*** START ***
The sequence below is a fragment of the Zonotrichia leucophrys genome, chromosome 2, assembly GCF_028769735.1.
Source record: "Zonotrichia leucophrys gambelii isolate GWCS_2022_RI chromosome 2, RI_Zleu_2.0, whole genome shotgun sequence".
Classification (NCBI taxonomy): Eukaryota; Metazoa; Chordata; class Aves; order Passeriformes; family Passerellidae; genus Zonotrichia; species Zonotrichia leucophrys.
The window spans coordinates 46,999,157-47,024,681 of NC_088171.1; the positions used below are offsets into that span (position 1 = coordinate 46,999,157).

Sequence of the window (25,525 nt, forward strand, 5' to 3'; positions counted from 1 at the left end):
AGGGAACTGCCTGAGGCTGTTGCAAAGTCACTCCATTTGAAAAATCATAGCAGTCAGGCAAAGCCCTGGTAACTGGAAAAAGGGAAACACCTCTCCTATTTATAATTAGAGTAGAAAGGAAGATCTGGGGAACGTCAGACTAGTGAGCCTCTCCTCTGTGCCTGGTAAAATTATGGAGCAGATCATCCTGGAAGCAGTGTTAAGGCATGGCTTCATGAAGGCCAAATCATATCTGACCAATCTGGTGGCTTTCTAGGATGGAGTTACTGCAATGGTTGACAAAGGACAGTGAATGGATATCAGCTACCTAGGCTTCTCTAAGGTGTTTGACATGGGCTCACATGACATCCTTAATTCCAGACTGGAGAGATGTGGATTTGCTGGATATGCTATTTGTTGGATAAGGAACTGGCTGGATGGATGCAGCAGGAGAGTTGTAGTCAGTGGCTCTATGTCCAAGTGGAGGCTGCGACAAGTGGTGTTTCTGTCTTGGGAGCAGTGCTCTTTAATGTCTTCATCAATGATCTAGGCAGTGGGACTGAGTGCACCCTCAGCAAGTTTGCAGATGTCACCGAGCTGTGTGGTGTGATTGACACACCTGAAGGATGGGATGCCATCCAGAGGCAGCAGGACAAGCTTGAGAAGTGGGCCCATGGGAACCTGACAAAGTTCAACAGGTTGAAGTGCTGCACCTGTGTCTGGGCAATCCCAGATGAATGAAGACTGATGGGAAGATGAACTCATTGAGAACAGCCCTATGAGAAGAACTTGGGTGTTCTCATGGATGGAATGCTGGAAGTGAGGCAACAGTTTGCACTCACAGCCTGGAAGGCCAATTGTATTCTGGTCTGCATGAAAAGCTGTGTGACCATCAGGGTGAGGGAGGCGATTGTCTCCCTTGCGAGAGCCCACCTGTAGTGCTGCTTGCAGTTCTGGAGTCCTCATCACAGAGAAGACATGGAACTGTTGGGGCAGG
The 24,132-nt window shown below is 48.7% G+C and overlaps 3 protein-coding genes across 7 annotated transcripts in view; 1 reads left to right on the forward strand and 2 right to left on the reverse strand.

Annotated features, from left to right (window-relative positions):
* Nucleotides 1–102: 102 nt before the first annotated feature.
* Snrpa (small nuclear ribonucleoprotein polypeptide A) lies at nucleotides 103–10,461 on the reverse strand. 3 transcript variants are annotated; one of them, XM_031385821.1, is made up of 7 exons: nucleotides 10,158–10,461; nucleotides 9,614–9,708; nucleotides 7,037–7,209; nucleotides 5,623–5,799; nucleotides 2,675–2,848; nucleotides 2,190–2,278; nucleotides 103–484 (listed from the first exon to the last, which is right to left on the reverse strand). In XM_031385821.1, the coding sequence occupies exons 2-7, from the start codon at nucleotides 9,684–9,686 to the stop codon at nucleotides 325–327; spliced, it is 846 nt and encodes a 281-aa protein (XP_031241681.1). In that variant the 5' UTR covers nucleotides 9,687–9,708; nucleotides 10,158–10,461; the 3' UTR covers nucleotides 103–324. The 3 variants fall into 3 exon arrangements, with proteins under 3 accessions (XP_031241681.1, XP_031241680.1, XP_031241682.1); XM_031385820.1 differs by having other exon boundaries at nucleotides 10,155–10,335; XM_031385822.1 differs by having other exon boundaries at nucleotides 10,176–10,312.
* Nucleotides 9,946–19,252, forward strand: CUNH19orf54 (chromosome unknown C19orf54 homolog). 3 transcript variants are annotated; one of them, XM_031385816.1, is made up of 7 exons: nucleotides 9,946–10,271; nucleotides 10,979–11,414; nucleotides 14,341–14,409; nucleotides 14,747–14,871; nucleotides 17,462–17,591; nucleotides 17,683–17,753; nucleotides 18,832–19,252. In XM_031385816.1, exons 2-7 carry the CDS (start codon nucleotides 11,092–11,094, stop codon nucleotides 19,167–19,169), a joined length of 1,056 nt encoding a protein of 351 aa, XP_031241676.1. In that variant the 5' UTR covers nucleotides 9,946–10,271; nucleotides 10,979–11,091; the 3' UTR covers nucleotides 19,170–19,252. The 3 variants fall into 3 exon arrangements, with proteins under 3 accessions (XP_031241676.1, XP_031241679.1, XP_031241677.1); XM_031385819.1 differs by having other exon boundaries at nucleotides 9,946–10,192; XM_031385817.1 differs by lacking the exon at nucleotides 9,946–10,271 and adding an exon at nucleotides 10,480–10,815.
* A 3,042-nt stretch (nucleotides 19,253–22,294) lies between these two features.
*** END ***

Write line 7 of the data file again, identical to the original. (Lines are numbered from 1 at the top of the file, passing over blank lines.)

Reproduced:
The 24,132-nt window shown below is 48.7% G+C and overlaps 3 protein-coding genes across 7 annotated transcripts in view; 1 reads left to right on the forward strand and 2 right to left on the reverse strand.